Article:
“Not enough evidence, God, not enough evidence!” This is reportedly how
renowned atheist Bertrand Russell replied when asked what he would say if he had
to front up to God and explain why he never believed.i Contemporary atheist
Richard Dawkins comments “God's existence or non-existence is a scientific fact
about the universe, discoverable in principle if not in practice. If he existed and
chose to reveal it, God himself could clinch the argument, noisily and
unequivocally, in his favour.“ii
Miracles. They would be so convenient. Imagine the arguments we could settle, if
we could point to a few well-placed and well-timed miracles. Maybe we can! The
Bible is full of accounts of the miraculous. Can we trust them? Some people want
to see miracles in order to believe in God (“If God would just...then I'd believe) and
others want to know if it's possible that Jesus really did rise from the dead or walk
on water. The aim of this essay is not to address whether or not miracles do
happen, but rather lay the groundwork for how you might approach that question.
To that end, the content will be collected into three sections: the definition of
miracles, the possibility of miracles, and the plausibility of miracles.
Definition of miracles
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Philosopher David Hume, in his 1748 treatise, An Enquiry concerning Human
Understanding, wrote, “A miracle is a violation of the laws of nature”.iii While this
definition has led to much helpful discussion on miracles over the past few
hundred years, the definition itself has not stood the test of time for several
reasons. First, it is anachronistic. The concept of and words for miracles are at least
as old as human civilisation, while the concept of laws of nature was only coming
into use in Hume's own time. Nature, or the created order, was indeed understood
to be ordered, but ordered by the consistent behaviour of God or gods, whose
prerogative it was to alter that ordering for their own reasons whenever they
chose. There was no concept of a god who created mathematical laws that then
ran the universe without further input from the deity. Whatever was meant by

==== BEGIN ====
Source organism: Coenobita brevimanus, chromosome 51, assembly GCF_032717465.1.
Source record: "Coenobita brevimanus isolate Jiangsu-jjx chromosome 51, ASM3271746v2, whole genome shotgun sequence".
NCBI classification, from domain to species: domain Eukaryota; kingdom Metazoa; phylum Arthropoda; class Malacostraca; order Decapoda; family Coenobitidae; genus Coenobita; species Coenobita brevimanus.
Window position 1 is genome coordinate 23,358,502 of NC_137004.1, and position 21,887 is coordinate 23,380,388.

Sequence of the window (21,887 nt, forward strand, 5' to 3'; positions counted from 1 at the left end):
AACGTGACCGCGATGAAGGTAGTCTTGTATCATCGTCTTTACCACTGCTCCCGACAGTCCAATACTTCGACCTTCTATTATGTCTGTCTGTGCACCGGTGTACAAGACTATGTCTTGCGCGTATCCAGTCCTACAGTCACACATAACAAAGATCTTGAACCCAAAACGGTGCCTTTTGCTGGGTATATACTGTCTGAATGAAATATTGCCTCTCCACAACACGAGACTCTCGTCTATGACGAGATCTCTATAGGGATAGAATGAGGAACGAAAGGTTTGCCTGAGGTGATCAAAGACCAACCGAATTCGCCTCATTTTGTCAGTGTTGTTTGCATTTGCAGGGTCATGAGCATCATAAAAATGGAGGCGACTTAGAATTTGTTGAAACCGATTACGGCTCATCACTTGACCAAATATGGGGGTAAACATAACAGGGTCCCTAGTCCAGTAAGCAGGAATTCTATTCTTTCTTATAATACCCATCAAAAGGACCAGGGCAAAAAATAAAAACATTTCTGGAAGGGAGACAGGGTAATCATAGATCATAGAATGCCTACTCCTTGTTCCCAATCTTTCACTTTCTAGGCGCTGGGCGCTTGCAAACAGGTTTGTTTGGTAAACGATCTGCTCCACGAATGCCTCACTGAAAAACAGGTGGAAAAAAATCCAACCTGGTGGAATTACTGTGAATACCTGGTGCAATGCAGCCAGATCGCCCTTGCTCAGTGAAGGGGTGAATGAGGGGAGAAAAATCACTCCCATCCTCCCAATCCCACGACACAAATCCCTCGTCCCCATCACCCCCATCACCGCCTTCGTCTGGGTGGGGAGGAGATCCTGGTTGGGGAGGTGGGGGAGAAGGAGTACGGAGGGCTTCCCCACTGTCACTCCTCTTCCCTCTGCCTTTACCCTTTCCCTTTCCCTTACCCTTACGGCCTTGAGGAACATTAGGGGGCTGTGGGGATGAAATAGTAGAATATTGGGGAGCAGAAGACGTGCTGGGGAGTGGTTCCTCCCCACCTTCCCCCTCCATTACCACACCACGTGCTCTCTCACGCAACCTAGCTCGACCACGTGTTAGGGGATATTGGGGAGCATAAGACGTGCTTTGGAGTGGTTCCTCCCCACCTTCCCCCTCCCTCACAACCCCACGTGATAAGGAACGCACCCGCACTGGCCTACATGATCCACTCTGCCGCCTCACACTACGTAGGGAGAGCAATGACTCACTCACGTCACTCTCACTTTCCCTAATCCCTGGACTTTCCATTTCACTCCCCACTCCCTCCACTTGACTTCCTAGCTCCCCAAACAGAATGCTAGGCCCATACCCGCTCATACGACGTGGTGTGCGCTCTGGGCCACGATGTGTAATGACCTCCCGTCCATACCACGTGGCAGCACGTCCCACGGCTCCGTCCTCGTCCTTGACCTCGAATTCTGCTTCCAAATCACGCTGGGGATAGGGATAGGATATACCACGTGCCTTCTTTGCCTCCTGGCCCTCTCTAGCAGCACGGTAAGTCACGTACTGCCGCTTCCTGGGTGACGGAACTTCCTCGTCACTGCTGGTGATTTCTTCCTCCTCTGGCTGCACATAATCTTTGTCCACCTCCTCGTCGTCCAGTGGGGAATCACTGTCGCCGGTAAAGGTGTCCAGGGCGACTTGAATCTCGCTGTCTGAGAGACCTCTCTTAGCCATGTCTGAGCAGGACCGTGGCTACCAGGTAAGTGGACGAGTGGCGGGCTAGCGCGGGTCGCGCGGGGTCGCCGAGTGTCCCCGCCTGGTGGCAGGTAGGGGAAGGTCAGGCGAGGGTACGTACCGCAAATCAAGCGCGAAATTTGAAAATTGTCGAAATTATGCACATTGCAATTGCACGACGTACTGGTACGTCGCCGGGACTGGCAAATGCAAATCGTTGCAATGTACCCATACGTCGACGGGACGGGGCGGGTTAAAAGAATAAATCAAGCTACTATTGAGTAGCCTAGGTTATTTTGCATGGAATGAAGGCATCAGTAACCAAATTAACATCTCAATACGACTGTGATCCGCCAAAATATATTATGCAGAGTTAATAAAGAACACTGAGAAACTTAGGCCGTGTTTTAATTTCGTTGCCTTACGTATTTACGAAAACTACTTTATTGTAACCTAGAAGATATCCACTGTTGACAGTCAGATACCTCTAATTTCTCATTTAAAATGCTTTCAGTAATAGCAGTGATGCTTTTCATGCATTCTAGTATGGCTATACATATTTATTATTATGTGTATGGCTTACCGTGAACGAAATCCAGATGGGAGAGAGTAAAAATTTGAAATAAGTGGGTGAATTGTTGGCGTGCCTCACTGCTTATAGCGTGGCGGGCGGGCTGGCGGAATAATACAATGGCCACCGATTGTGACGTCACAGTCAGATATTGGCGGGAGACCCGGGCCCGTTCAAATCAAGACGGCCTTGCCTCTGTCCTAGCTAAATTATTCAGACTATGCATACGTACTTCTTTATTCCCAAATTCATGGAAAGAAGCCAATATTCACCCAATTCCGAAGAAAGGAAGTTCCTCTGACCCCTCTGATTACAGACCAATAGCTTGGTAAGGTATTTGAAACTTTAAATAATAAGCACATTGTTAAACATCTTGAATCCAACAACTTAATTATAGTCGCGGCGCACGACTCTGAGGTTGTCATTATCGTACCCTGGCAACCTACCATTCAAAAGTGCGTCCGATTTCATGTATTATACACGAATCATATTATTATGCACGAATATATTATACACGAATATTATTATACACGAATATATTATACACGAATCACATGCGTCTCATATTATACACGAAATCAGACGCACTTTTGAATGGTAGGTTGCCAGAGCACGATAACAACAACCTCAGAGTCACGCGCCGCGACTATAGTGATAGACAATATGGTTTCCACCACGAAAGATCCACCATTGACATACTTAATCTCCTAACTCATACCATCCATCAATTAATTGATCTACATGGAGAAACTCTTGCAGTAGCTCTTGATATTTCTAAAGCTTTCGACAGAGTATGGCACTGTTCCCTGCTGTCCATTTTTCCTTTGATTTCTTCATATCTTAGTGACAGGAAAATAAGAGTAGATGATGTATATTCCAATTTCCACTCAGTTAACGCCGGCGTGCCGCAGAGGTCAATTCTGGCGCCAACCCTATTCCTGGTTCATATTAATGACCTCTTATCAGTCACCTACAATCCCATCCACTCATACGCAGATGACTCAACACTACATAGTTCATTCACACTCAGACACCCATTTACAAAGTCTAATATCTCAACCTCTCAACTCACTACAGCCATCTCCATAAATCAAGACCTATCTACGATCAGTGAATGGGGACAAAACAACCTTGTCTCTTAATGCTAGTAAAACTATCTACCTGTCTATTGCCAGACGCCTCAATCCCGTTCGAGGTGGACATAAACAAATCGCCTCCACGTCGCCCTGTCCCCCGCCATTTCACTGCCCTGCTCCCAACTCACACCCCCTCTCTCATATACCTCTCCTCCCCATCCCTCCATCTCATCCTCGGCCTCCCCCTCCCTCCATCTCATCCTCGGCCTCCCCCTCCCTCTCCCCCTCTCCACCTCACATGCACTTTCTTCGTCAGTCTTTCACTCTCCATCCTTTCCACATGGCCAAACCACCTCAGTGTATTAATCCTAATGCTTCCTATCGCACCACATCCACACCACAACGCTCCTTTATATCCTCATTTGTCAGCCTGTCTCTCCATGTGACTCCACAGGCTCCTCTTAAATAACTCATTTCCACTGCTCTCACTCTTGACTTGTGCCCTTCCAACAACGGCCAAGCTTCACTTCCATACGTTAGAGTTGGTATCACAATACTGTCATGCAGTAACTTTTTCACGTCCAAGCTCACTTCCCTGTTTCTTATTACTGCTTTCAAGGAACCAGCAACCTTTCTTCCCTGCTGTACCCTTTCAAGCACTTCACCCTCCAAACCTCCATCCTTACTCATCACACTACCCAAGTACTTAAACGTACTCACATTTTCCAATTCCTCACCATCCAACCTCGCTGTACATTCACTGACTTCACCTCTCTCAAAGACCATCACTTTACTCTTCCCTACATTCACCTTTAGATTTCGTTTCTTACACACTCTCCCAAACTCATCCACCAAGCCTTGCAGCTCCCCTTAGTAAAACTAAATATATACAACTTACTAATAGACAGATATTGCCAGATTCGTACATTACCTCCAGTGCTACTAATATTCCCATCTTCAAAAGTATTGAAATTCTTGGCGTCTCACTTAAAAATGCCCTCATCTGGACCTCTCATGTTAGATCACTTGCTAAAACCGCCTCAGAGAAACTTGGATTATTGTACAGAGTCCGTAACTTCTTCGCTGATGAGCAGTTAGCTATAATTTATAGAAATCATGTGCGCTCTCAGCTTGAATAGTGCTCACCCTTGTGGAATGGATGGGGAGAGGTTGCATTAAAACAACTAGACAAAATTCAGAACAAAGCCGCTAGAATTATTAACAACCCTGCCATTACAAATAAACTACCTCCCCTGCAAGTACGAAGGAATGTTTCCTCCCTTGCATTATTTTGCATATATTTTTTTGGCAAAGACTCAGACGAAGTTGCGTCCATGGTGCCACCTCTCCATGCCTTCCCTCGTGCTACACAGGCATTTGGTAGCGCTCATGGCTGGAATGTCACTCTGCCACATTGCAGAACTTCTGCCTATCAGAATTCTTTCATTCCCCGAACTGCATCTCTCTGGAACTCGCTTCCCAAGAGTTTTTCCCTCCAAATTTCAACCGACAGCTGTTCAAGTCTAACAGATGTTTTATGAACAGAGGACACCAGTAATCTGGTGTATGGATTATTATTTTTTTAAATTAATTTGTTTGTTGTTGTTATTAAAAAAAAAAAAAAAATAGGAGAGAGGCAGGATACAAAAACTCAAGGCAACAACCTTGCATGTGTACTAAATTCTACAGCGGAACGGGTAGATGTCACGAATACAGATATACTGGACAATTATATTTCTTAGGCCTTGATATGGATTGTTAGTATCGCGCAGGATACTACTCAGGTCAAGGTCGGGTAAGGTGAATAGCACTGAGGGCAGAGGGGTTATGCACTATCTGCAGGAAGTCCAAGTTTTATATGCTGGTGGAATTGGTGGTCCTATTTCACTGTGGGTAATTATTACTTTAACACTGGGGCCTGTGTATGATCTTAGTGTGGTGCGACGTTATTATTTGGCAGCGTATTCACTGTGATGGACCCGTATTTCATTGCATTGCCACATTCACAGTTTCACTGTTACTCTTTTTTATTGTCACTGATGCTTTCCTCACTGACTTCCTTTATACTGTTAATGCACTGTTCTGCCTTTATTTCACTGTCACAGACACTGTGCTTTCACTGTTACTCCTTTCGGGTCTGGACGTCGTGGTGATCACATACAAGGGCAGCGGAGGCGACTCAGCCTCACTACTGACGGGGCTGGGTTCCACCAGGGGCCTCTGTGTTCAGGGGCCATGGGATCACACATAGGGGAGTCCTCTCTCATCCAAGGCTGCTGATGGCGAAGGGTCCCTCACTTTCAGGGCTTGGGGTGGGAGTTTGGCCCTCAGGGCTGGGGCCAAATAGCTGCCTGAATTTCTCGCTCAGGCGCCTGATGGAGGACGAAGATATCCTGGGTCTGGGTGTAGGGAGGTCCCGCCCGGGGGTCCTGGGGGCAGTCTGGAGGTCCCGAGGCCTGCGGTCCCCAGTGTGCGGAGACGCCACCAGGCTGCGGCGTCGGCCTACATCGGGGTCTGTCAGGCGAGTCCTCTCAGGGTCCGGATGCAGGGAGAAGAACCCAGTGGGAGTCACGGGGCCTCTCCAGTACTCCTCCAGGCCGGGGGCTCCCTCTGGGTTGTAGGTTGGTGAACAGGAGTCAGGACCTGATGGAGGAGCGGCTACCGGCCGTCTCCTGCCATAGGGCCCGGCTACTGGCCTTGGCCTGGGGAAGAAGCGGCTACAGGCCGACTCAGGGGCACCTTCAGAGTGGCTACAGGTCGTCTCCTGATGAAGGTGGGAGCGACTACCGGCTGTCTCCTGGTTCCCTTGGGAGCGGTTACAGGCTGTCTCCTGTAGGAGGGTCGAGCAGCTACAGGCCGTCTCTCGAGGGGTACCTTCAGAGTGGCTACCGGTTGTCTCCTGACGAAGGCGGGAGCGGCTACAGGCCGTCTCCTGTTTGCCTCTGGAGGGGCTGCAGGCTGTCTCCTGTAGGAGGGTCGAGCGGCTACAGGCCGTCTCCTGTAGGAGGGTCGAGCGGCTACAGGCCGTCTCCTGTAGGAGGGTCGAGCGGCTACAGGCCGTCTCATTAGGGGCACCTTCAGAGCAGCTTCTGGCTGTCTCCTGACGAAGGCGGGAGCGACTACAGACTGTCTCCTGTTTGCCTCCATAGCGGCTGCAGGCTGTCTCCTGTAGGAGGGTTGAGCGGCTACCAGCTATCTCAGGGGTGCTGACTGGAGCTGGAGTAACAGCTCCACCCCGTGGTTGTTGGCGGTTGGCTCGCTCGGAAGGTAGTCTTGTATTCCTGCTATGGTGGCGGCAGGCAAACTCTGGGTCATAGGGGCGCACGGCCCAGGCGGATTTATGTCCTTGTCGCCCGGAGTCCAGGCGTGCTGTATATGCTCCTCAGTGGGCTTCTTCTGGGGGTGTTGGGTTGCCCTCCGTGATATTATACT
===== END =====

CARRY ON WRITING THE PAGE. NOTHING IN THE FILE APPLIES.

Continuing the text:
miracle in biblical times, for example, it wasn't a violation of the laws of nature.
Second, it is ambiguous. One need only ask to which laws of nature Hume is
referring to see that there is a problem. Is he referring to Newtonian gravity or
Einstein's general relativity? Under Newtonian gravity, the precession of Mercury's
orbit would have to be defined as a miracle because it violated the established laws
of nature. That is, what makes something a miracle rather than simply another
piece of data that needs to be accounted for in an updated law of nature? How do
I know if what I have observed is a miracle or a natural phenomenon that I've never
seen before? Hume's definition assumes an 'end-of-history' view of his own time.
The present is the pinnacle of human achievement.
Third, it is circular. The definition assumes the answer to the question of whether
miracles are possible. In Hume's day, 'laws of nature' were mathematical certainties
about the universe, by definition, in violable. By defining a miracle as a violation of
an inviolable law, Hume has defined miracles out of existence without ever having
to consider whether any given miracle might have happened.
A more helpful definition of miracle can be found in The Stanford Encyclopedia of
Philosophy where it states, “A miracle is an event that exceeds the productive
power of nature”.iv While this definition isn't specifically religious, it takes account
of supernatural possibilities by not closing the universe in the definition. That is, it
doesn't place any constraints on the type of intervention that might have caused
the event. While it is possible in principal to describe a biblical miracle that doesn't
require this definition, e.g. the wind blew back the water at the Red Sea (Exodus
14:21-22), the conjunction of the timing, the need for Moses to stretch out his arms,
and the ultimate effect of the wind, suggest that this is something nature wasn't
going to do if left to itself. On the other hand, the definition covers other defining
moments, like the resurrection of Jesus, without any qualification.
We will now consider the question of whether miracles are possible at all.
Possibility of miracles
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The question of whether or not a miracle is possible is entirely trivial. The answer is
yes, and, well, no, depending on who you are. Before we turn to consider those
answers, we need to first make a clarification.
Our definition of a miracle takes into account neither any current ignorance in
relation to the workings of the physical universe nor any future progress in
understanding the same. Given a finite level of ignorance, any event, when first
observed, could be concluded as to have exceeded the productive power of
nature. By our definition then, at that time, a miracle has occurred. However, as
our understanding increases, we may discover the physical mechanisms behind
that event and realise the event was, after all, within the productive power of
nature. At that point, the event ceases to be a miracle. That is, even though the
definition is couched in absolute terms, any given event can only be considered
within the context of the contemporary understanding of the productive power of
nature, so the pronouncement of 'miracle' must necessarily be tentative. Nature